The Orient Express cuts through the night like a sabre. In one of the rattling carriages, James Bond watches the man opposite him. A man who has introduced himself as a fellow British agent. Yet Bond senses something amiss. And when this blonde spy orders a glass of red Chianti to go with the fish, the game is up. Bond knows that no English gentleman would commit such a gastronomical faux pas. The man has to be a SPECTRE assassin.
From Russia with Love, where this scene takes place is one of the few movies that pays attention to the meals. In the books however, author Ian Fleming’s love for fine dining and quality food is mirrored by Bond. 007’s creator and alter ego famously said that his “contribution to the art of thriller-writing has been to attempt the total stimulation of the reader all the way through, even to his taste buds.” If an army marches on its stomach, so does the thriller.
Every spy has a distinct signature, a certain flourish in the way he executes his mission. Bond’s mores and manners are compiled in a file deep within the sombre façade of the Lubyanka. SMERSH operatives study this to build up a mental picture of their quarry. What are his rules? Distrust food with French names if not served in France. Rolls and butter are “delicious only in France and Italy”. As for coffee, Bond favours Jamaican Blue Mountain, brewed in a Chemex (a coffee-maker that uses filter paper), black without sugar. Bond is famously repulsed by tea. “I hate it,” he says, when a girl offers him a cup from the canteen. “It’s mud” he adds, going so far to say “moreover its one of the main reasons for the downfall of the British Empire”.
This sentiment echoes those of his creator. Bond was both all the things that Fleming wanted to do as well as all the things that Fleming couldn’t. The formula is simple, like any spy hoping to blend in: eat home food at home and local food during wherever you travel. The curried mutton that Fleming had in Jamaica didn’t make it to Bond but all the lobsters that he caught in the bay next to his estate did. In fact in Goldfinger, which hinges on a chance encounter over dinner; “the meat of the stone crabs was the tenderest, sweetest shellfish that he’d ever tasted. It was perfectly set off by the dry toast and the slightly burned taste of the melted butter. The champagne seemed to have the faintest scent of strawberries. After each helping of crab, the champagne cleaned the palate for the next”. At the end of this description, Bond is compelled to observe that he’d devoured “the most delicious meal he had had in his life”.
This glorious description shows a definite obsession with the culinary art. Where did this start? I trace these proto-foodie tendencies to Bond’s boarding school days. He attended Eton, just like Fleming did. One institution is the Junior Study typically shared amongst three or four boys. “Tea-ing in Hall” is only for paupers. The bread and tea served there is referred to as “doorstops and dishwater”. Instead, if you are “rolling in rhino”, you cut off to the tuck-shop and bring in the grub.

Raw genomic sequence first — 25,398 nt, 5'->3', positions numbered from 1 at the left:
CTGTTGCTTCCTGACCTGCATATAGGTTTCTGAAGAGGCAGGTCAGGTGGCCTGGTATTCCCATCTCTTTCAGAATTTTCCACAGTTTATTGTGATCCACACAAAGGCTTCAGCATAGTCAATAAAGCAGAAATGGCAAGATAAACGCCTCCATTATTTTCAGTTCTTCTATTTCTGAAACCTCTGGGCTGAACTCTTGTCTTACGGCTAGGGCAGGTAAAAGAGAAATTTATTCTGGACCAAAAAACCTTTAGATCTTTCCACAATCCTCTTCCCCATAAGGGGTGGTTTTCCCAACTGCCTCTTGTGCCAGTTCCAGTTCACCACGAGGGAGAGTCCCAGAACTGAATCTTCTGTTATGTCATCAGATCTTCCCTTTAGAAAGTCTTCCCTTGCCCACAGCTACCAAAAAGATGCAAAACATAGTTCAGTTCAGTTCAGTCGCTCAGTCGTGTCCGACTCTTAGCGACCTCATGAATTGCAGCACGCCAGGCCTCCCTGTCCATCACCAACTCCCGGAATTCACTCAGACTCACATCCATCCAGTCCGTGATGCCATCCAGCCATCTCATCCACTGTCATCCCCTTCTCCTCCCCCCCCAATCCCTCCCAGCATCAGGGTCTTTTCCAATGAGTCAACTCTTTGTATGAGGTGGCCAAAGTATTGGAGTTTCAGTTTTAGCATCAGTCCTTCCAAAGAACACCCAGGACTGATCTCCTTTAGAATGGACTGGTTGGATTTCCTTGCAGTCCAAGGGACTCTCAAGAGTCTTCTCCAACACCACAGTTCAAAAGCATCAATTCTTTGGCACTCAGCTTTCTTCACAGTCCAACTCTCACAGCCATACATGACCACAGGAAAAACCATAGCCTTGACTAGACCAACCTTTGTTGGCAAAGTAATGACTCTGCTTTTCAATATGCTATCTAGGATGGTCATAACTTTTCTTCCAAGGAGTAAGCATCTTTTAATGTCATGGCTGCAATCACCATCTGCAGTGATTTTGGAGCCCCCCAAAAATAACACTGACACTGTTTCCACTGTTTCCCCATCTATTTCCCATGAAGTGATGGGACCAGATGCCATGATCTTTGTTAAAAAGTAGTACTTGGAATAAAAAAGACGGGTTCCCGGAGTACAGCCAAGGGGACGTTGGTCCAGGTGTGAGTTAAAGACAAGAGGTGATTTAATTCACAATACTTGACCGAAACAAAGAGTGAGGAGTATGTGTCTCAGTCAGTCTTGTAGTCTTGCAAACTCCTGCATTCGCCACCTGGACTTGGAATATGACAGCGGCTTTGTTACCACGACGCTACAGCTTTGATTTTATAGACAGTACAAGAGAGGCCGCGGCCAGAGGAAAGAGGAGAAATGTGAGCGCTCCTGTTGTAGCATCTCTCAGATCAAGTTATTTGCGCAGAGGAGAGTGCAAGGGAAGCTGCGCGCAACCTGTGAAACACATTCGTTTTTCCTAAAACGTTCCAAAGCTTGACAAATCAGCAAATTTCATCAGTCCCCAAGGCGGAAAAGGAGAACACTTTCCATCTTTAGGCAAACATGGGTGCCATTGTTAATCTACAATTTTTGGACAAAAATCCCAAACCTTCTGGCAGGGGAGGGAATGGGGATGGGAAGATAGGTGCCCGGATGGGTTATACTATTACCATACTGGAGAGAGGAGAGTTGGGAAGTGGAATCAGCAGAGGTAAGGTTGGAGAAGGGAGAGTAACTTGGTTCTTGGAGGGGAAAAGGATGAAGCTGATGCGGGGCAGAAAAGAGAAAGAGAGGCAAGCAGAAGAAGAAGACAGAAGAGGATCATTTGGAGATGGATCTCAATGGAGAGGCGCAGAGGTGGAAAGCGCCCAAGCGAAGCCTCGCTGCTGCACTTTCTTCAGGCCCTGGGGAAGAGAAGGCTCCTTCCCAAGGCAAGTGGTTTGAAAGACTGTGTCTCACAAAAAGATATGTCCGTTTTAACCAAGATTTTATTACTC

These “study feeds” are a far cry from Her Majesty’s expense account, where you never look at the right hand column of the menu. These advantages are given full play in the short stories. With a series of rapier like thrusts, Fleming establishes the scene: the gun, the girl, the job. In Risico, the story is anchored like a suspension bridge between two meals Bond has with rival smuggler barons. Bond orders Tagliatelli Verdi with a Genoese sauce. When asked about the ingredients, one of the dons replies basil, garlic and fir cones, “improbably concocted,” as Bond notes. This is the hint to the reader about the inevitable twist at the denouement.
In For Your Eyes Only, Bond is a sniper stalking his prey in the dismal wilds of Vermont. He makes unpretentious sandwiches with smoked ham and “a flask of three-quarters Bourbon and a quarter coffee” thrown in for good measure. In the scarred Berlin of The Living Daylights, Bond has a lethal appointment with a Soviet sniper in the evening. During the afternoon he can’t take the tension and goes for a walk. Here in a restaurant with a ‘glassed-in veranda above the lake’ he indulges in a high tea consisting of a ‘double portion of matjes herrings smothered in cream and onion rings’.
In “007 in New York”, we finally get an extended glimpse into Fleming’s philosophy towards food. Bond on the long drive from the airport, to the hotel day dreams about the Edwardian Room and instructing the waiter to make “Scrambled Eggs James Bond”. Fleming provides the recipe in a footnote including the famous serving arrangements: “Serve on hot buttered toast in individual copper dishes (for appearance only) with pink champagne (Taittinger) and low music”. This also brings to fore the toast obsession that Bond and Fleming shared. Earlier he surmises, “that shipment of toast racks to the Colonies must have foundered” to be the reason behind the “dank toast” in America. Even in the very first adventure at Casino Royale, when Vesper Lynd orders caviar, he explains to the femme fatale that ‘the trouble always is not how to get enough caviar but how to get enough toast with it’.
Every spy knows that there will be a final mission, a job that will end in a nameless grave. How would Bond prefer to cross that Wall from which there is no return? One would imagine as he lived, ‘under the merciless eyes’. But only after a good meal like his creator – Fleming died of a heart attack during an extravagant lunch at the Royal St. George club.